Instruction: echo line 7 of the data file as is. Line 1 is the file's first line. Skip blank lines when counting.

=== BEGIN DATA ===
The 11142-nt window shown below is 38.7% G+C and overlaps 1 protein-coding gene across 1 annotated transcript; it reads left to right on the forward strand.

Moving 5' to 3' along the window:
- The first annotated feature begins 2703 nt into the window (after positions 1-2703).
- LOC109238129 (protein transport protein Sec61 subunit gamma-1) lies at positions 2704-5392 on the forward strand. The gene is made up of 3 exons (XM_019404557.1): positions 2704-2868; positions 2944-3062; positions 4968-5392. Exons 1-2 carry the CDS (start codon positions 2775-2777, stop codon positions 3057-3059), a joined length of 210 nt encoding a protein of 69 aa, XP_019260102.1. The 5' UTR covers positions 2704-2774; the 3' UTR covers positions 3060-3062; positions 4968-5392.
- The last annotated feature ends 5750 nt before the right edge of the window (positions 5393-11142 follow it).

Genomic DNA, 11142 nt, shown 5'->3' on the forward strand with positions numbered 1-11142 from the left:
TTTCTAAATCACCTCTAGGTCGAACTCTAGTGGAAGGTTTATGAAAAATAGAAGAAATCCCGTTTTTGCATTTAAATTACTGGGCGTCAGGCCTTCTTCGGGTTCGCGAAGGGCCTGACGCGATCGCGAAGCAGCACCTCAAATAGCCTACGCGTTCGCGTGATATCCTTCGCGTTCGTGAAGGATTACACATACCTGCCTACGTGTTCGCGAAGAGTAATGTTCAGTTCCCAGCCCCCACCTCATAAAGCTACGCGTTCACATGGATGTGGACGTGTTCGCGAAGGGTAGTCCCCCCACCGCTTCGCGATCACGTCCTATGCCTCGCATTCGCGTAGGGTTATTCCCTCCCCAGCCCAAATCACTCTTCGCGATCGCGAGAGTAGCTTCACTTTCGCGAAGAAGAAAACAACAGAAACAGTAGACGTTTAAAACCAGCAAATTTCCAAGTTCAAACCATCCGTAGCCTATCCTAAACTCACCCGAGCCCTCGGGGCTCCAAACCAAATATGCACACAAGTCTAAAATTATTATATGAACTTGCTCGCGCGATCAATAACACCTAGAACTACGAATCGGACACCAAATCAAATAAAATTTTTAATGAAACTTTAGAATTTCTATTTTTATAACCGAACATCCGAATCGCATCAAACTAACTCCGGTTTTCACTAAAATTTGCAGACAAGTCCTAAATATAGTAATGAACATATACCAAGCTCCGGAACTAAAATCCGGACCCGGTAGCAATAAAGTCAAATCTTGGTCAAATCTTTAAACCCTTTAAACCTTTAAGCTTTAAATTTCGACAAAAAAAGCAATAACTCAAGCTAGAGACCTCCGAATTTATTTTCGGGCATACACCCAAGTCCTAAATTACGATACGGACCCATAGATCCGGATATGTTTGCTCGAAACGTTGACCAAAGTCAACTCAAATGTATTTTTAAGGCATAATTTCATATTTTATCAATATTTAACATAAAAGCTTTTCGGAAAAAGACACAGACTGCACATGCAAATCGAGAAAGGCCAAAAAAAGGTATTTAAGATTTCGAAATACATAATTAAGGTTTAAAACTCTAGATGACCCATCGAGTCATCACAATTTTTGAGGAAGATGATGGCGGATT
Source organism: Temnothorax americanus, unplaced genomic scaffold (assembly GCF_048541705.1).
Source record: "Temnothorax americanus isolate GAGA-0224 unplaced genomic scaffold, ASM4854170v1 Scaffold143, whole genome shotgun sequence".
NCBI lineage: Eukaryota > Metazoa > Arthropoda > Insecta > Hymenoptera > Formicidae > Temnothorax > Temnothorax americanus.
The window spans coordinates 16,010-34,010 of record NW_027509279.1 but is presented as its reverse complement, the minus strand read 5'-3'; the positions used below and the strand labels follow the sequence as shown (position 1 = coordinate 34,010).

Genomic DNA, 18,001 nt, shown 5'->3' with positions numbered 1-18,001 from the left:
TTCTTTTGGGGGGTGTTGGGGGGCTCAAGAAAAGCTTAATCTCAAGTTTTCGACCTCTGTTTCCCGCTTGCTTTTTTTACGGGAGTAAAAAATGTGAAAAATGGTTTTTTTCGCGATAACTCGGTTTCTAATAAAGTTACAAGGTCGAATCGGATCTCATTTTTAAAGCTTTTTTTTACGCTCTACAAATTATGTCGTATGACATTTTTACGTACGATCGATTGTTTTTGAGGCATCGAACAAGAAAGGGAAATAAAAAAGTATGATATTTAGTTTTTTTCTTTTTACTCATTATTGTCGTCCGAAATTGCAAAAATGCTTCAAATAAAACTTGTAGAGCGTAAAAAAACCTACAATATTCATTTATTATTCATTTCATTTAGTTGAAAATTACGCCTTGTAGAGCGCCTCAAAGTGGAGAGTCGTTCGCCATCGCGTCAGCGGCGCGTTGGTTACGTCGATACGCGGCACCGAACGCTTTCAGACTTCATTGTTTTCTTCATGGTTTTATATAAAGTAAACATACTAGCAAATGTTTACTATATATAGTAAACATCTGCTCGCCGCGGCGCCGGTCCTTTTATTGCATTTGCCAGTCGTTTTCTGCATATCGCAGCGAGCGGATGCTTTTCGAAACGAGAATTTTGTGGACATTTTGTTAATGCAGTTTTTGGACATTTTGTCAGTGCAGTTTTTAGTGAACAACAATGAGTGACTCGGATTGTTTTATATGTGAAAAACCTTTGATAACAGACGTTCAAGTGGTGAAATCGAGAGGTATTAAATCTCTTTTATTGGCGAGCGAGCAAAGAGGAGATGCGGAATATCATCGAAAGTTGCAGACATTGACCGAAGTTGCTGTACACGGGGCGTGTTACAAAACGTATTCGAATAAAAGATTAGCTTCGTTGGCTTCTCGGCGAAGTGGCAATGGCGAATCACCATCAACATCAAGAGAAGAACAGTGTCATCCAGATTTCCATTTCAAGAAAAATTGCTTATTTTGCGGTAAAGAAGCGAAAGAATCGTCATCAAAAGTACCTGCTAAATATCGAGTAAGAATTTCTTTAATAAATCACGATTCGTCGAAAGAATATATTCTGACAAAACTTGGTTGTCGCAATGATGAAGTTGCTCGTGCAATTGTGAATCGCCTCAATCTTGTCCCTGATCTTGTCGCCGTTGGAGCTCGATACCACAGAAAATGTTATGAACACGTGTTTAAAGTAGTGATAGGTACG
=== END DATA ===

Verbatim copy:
TTTCTAAATCACCTCTAGGTCGAACTCTAGTGGAAGGTTTATGAAAAATAGAAGAAATCCCGTTTTTGCATTTAAATTACTGGGCGTCAGGCCTTCTTCGGGTTCGCGAAGGGCCTGACGCGATCGCGAAGCAGCACCTCAAATAGCCTACGCGTTCGCGTGATATCCTTCGCGTTCGTGAAGGATTACACATACCTGCCTACGTGTTCGCGAAGAGTAATGTTCAGTTCCCAGCCCCCACCTCATAAAGCTACGCGTTCACATGGATGTGGACGTGTTCGCGAAGGGTAGTCCCCCCACCGCTTCGCGATCACGTCCTATGCCTCGCATTCGCGTAGGGTTATTCCCTCCCCAGCCCAAATCACTCTTCGCGATCGCGAGAGTAGCTTCACTTTCGCGAAGAAGAAAACAACAGAAACAGTAGACGTTTAAAACCAGCAAATTTCCAAGTTCAAACCATCCGTAGCCTATCCTAAACTCACCCGAGCCCTCGGGGCTCCAAACCAAATATGCACACAAGTCTAAAATTATTATATGAACTTGCTCGCGCGATCAATAACACCTAGAACTACGAATCGGACACCAAATCAAATAAAATTTTTAATGAAACTTTAGAATTTCTATTTTTATAACCGAACATCCGAATCGCATCAAACTAACTCCGGTTTTCACTAAAATTTGCAGACAAGTCCTAAATATAGTAATGAACATATACCAAGCTCCGGAACTAAAATCCGGACCCGGTAGCAATAAAGTCAAATCTTGGTCAAATCTTTAAACCCTTTAAACCTTTAAGCTTTAAATTTCGACAAAAAAAGCAATAACTCAAGCTAGAGACCTCCGAATTTATTTTCGGGCATACACCCAAGTCCTAAATTACGATACGGACCCATAGATCCGGATATGTTTGCTCGAAACGTTGACCAAAGTCAACTCAAATGTATTTTTAAGGCATAATTTCATATTTTATCAATATTTAACATAAAAGCTTTTCGGAAAAAGACACAGACTGCACATGCAAATCGAGAAAGGCCAAAAAAAGGTATTTAAGATTTCGAAATACATAATTAAGGTTTAAAACTCTAGATGACCCATCGAGTCATCACAATTTTTGAGGAAGATGATGGCGGATT